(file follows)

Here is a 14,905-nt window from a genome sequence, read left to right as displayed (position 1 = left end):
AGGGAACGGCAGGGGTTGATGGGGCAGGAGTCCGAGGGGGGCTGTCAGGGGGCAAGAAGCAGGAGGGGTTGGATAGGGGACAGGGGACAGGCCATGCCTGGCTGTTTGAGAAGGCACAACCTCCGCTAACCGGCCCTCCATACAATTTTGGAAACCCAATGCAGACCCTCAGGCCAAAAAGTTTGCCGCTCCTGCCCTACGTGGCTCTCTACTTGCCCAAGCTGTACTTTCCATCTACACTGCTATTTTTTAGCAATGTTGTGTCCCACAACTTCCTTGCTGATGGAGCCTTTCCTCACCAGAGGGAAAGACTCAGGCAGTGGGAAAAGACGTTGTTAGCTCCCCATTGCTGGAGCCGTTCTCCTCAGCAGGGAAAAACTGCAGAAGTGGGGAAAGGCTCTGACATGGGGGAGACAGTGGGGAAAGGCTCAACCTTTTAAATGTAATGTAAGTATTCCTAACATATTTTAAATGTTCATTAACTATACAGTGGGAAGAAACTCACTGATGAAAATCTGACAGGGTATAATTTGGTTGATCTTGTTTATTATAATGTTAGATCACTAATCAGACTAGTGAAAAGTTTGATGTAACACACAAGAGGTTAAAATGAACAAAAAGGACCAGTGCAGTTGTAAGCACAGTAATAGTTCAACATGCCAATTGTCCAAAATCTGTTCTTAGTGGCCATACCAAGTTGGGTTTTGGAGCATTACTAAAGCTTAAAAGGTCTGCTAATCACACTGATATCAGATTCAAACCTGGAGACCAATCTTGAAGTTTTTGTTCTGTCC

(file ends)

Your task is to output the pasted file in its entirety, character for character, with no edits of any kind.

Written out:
Here is a 14,905-nt window from a genome sequence, read left to right as displayed (position 1 = left end):
AGGGAACGGCAGGGGTTGATGGGGCAGGAGTCCGAGGGGGGCTGTCAGGGGGCAAGAAGCAGGAGGGGTTGGATAGGGGACAGGGGACAGGCCATGCCTGGCTGTTTGAGAAGGCACAACCTCCGCTAACCGGCCCTCCATACAATTTTGGAAACCCAATGCAGACCCTCAGGCCAAAAAGTTTGCCGCTCCTGCCCTACGTGGCTCTCTACTTGCCCAAGCTGTACTTTCCATCTACACTGCTATTTTTTAGCAATGTTGTGTCCCACAACTTCCTTGCTGATGGAGCCTTTCCTCACCAGAGGGAAAGACTCAGGCAGTGGGAAAAGACGTTGTTAGCTCCCCATTGCTGGAGCCGTTCTCCTCAGCAGGGAAAAACTGCAGAAGTGGGGAAAGGCTCTGACATGGGGGAGACAGTGGGGAAAGGCTCAACCTTTTAAATGTAATGTAAGTATTCCTAACATATTTTAAATGTTCATTAACTATACAGTGGGAAGAAACTCACTGATGAAAATCTGACAGGGTATAATTTGGTTGATCTTGTTTATTATAATGTTAGATCACTAATCAGACTAGTGAAAAGTTTGATGTAACACACAAGAGGTTAAAATGAACAAAAAGGACCAGTGCAGTTGTAAGCACAGTAATAGTTCAACATGCCAATTGTCCAAAATCTGTTCTTAGTGGCCATACCAAGTTGGGTTTTGGAGCATTACTAAAGCTTAAAAGGTCTGCTAATCACACTGATATCAGATTCAAACCTGGAGACCAATCTTGAAGTTTTTGTTCTGTCC